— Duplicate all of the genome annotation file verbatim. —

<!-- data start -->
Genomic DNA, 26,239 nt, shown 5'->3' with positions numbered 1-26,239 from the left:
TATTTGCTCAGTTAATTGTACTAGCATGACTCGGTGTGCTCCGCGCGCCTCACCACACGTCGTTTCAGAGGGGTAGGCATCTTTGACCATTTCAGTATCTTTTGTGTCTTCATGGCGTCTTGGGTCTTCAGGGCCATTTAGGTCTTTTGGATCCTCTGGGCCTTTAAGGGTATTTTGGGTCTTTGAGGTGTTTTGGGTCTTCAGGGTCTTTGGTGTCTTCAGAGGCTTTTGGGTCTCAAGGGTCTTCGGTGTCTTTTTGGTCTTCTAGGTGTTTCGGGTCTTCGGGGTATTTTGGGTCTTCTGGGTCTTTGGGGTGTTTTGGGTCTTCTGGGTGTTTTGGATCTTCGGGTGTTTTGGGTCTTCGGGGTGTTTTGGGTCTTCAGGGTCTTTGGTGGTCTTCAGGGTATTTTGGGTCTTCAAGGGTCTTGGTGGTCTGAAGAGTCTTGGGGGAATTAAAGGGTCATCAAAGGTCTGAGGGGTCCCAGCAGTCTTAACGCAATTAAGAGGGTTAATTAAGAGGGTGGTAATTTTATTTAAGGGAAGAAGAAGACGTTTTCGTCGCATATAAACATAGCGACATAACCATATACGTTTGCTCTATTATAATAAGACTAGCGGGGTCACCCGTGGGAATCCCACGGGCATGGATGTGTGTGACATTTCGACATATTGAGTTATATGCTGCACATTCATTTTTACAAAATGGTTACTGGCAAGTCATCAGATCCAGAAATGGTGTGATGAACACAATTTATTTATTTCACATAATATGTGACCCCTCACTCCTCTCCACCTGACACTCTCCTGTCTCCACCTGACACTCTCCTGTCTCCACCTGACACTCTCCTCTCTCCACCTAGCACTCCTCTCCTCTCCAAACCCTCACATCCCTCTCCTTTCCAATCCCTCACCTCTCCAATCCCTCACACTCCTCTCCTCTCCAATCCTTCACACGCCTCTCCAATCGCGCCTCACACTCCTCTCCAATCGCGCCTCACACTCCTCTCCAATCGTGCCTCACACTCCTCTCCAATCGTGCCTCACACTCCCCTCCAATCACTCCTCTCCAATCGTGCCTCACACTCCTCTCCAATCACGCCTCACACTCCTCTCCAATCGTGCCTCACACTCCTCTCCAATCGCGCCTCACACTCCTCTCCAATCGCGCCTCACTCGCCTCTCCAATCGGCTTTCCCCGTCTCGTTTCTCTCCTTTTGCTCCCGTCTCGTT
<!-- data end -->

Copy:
Genomic DNA, 26,239 nt, shown 5'->3' with positions numbered 1-26,239 from the left:
TATTTGCTCAGTTAATTGTACTAGCATGACTCGGTGTGCTCCGCGCGCCTCACCACACGTCGTTTCAGAGGGGTAGGCATCTTTGACCATTTCAGTATCTTTTGTGTCTTCATGGCGTCTTGGGTCTTCAGGGCCATTTAGGTCTTTTGGATCCTCTGGGCCTTTAAGGGTATTTTGGGTCTTTGAGGTGTTTTGGGTCTTCAGGGTCTTTGGTGTCTTCAGAGGCTTTTGGGTCTCAAGGGTCTTCGGTGTCTTTTTGGTCTTCTAGGTGTTTCGGGTCTTCGGGGTATTTTGGGTCTTCTGGGTCTTTGGGGTGTTTTGGGTCTTCTGGGTGTTTTGGATCTTCGGGTGTTTTGGGTCTTCGGGGTGTTTTGGGTCTTCAGGGTCTTTGGTGGTCTTCAGGGTATTTTGGGTCTTCAAGGGTCTTGGTGGTCTGAAGAGTCTTGGGGGAATTAAAGGGTCATCAAAGGTCTGAGGGGTCCCAGCAGTCTTAACGCAATTAAGAGGGTTAATTAAGAGGGTGGTAATTTTATTTAAGGGAAGAAGAAGACGTTTTCGTCGCATATAAACATAGCGACATAACCATATACGTTTGCTCTATTATAATAAGACTAGCGGGGTCACCCGTGGGAATCCCACGGGCATGGATGTGTGTGACATTTCGACATATTGAGTTATATGCTGCACATTCATTTTTACAAAATGGTTACTGGCAAGTCATCAGATCCAGAAATGGTGTGATGAACACAATTTATTTATTTCACATAATATGTGACCCCTCACTCCTCTCCACCTGACACTCTCCTGTCTCCACCTGACACTCTCCTGTCTCCACCTGACACTCTCCTCTCTCCACCTAGCACTCCTCTCCTCTCCAAACCCTCACATCCCTCTCCTTTCCAATCCCTCACCTCTCCAATCCCTCACACTCCTCTCCTCTCCAATCCTTCACACGCCTCTCCAATCGCGCCTCACACTCCTCTCCAATCGCGCCTCACACTCCTCTCCAATCGTGCCTCACACTCCTCTCCAATCGTGCCTCACACTCCCCTCCAATCACTCCTCTCCAATCGTGCCTCACACTCCTCTCCAATCACGCCTCACACTCCTCTCCAATCGTGCCTCACACTCCTCTCCAATCGCGCCTCACACTCCTCTCCAATCGCGCCTCACTCGCCTCTCCAATCGGCTTTCCCCGTCTCGTTTCTCTCCTTTTGCTCCCGTCTCGTT